Credit Scores and Account Management

Joseph Breeden

Credit scores were created in order to distinguish “good” accounts from “bad” accounts. In the process, a credit score ranks the accounts in order between “most good” and “least good”. Given a ranking, a credit-management team can decide on a cut-off point along the scores to distinguish between good and bad. The creation of credit scores for ranking accounts is a well-developed field with an extensive literature (Thomas et al 2002; Mays 2004; Anderson 2007; Thomas 2009).

Because credit scores were the first successful models in retail lending analytics, practitioners have historically thought about accounts first and left portfolio dynamics as an afterthought. This book has reversed the usual flow in order to emphasise the importance of time. Lifecycles and macroeconomic impacts are temporal phenomena and by understanding them first for the portfolio, we have a better foundation upon which to revisit credit scoring.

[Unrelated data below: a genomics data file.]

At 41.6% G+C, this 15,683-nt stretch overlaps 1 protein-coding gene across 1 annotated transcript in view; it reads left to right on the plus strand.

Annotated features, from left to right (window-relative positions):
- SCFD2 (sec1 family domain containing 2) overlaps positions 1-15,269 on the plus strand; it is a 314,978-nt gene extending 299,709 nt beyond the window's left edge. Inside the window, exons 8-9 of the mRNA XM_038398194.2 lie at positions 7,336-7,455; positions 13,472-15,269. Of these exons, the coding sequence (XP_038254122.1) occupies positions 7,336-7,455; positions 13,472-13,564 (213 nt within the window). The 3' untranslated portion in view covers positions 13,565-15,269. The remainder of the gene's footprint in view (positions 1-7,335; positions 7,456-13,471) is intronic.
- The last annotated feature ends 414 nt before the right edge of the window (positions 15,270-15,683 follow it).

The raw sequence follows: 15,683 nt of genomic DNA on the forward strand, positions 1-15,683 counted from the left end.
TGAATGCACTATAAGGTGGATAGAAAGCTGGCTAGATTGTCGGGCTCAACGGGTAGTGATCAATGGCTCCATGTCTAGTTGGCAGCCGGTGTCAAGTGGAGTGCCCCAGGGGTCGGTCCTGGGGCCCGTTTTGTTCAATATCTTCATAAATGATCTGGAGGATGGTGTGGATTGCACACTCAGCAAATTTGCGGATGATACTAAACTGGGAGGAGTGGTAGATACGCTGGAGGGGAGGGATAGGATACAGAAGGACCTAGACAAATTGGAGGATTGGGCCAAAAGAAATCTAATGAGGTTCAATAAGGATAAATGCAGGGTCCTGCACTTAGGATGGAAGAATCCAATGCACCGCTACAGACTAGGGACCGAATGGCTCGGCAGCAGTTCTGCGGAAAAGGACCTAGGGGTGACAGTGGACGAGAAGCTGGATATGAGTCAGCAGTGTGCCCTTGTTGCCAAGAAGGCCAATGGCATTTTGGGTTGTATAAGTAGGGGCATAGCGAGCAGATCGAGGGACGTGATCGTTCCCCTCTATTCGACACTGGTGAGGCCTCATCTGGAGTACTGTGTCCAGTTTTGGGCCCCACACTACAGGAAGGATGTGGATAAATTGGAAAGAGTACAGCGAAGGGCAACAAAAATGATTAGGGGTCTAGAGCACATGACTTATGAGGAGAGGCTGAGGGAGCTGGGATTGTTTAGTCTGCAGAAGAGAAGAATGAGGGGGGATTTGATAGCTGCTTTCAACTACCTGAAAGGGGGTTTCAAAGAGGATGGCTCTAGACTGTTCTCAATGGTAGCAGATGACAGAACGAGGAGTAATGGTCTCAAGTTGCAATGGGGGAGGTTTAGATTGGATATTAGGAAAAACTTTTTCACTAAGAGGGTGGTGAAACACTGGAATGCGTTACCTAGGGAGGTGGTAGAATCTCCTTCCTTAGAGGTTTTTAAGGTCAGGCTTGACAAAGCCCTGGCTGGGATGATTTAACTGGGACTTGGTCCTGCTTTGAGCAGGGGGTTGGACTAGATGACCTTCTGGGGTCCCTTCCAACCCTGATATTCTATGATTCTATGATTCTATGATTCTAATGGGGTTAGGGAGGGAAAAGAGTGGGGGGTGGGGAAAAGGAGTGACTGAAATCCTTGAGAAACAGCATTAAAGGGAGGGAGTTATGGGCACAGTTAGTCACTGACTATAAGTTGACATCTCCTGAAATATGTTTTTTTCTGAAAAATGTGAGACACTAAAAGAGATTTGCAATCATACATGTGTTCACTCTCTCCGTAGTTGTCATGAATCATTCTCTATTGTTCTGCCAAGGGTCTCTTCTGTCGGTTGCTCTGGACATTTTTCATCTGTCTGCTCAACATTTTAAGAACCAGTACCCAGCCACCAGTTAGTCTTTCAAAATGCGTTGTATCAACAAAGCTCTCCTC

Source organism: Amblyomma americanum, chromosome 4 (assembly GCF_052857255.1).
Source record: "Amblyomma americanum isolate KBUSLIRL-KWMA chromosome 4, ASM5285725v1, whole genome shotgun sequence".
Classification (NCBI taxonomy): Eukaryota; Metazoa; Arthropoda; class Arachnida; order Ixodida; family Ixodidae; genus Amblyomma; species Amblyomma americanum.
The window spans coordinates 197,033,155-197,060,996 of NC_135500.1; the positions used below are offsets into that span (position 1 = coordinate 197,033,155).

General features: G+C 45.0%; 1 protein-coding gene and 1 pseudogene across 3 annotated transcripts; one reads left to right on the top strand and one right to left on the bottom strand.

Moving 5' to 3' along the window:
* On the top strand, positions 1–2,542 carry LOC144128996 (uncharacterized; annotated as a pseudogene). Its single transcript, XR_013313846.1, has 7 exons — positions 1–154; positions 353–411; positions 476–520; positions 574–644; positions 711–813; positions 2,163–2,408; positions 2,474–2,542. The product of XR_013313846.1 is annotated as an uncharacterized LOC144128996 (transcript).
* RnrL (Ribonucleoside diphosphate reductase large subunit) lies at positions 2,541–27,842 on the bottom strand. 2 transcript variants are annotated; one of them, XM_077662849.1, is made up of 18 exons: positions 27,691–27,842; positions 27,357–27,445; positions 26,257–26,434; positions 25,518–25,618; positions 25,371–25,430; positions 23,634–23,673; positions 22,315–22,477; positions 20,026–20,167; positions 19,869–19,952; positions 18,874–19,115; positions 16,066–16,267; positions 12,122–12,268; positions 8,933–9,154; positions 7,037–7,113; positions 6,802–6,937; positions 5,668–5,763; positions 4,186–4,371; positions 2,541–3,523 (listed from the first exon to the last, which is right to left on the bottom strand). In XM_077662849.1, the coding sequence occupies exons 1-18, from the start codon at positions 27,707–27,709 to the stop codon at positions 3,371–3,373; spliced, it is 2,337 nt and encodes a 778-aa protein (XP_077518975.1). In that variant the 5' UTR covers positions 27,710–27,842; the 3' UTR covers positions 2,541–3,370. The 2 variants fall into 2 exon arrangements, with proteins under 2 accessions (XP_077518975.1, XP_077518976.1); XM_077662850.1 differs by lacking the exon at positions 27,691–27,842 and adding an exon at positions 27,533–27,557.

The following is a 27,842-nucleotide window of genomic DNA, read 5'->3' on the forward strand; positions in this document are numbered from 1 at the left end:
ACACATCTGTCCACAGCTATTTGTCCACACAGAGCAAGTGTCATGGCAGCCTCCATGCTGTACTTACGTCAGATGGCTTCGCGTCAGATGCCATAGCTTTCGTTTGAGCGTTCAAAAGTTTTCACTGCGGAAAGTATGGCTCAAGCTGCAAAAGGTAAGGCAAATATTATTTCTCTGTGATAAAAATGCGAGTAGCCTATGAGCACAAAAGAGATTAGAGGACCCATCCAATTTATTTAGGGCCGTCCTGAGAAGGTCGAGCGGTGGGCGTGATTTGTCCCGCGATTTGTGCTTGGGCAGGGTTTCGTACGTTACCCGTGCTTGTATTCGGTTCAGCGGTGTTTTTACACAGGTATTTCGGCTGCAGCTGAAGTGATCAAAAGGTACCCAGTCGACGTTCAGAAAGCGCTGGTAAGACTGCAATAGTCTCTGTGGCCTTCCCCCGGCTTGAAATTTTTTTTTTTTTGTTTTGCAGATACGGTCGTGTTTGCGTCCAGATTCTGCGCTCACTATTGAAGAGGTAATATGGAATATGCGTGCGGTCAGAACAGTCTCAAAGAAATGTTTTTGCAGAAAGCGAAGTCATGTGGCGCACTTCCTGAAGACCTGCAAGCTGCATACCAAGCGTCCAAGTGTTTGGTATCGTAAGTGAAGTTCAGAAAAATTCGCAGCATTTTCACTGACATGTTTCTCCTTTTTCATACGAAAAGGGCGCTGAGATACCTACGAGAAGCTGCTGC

Appearing last does not imply that account-level modelling is less important. We have shown throughout the previous chapters that portfolio dynamics can be understood and harnessed without going to the account level, but strategic portfolio decision-making must

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